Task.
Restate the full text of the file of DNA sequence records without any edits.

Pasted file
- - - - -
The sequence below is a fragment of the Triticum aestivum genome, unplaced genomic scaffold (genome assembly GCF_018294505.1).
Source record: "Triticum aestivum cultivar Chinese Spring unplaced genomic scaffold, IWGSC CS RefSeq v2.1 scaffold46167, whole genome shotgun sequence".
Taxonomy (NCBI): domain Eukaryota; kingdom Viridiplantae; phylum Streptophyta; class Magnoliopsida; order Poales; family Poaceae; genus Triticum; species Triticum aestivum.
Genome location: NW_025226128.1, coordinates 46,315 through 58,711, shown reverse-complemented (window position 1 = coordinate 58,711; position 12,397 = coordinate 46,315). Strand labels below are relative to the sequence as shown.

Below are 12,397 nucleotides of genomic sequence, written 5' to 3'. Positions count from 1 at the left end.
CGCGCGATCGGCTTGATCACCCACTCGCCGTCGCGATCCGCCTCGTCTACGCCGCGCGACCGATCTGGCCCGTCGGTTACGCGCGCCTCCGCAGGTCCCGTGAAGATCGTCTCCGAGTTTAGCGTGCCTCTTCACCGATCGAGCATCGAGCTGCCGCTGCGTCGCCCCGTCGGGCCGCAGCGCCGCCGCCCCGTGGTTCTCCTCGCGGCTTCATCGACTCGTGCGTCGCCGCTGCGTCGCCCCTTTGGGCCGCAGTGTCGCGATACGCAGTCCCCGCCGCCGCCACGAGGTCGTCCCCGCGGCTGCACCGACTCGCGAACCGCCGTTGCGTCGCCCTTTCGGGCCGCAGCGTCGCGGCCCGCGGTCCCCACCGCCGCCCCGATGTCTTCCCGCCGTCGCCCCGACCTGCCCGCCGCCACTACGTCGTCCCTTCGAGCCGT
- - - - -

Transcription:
The sequence below is a fragment of the Triticum aestivum genome, unplaced genomic scaffold (genome assembly GCF_018294505.1).
Source record: "Triticum aestivum cultivar Chinese Spring unplaced genomic scaffold, IWGSC CS RefSeq v2.1 scaffold46167, whole genome shotgun sequence".
Taxonomy (NCBI): domain Eukaryota; kingdom Viridiplantae; phylum Streptophyta; class Magnoliopsida; order Poales; family Poaceae; genus Triticum; species Triticum aestivum.
Genome location: NW_025226128.1, coordinates 46,315 through 58,711, shown reverse-complemented (window position 1 = coordinate 58,711; position 12,397 = coordinate 46,315). Strand labels below are relative to the sequence as shown.

Below are 12,397 nucleotides of genomic sequence, written 5' to 3'. Positions count from 1 at the left end.
CGCGCGATCGGCTTGATCACCCACTCGCCGTCGCGATCCGCCTCGTCTACGCCGCGCGACCGATCTGGCCCGTCGGTTACGCGCGCCTCCGCAGGTCCCGTGAAGATCGTCTCCGAGTTTAGCGTGCCTCTTCACCGATCGAGCATCGAGCTGCCGCTGCGTCGCCCCGTCGGGCCGCAGCGCCGCCGCCCCGTGGTTCTCCTCGCGGCTTCATCGACTCGTGCGTCGCCGCTGCGTCGCCCCTTTGGGCCGCAGTGTCGCGATACGCAGTCCCCGCCGCCGCCACGAGGTCGTCCCCGCGGCTGCACCGACTCGCGAACCGCCGTTGCGTCGCCCTTTCGGGCCGCAGCGTCGCGGCCCGCGGTCCCCACCGCCGCCCCGATGTCTTCCCGCCGTCGCCCCGACCTGCCCGCCGCCACTACGTCGTCCCTTCGAGCCGT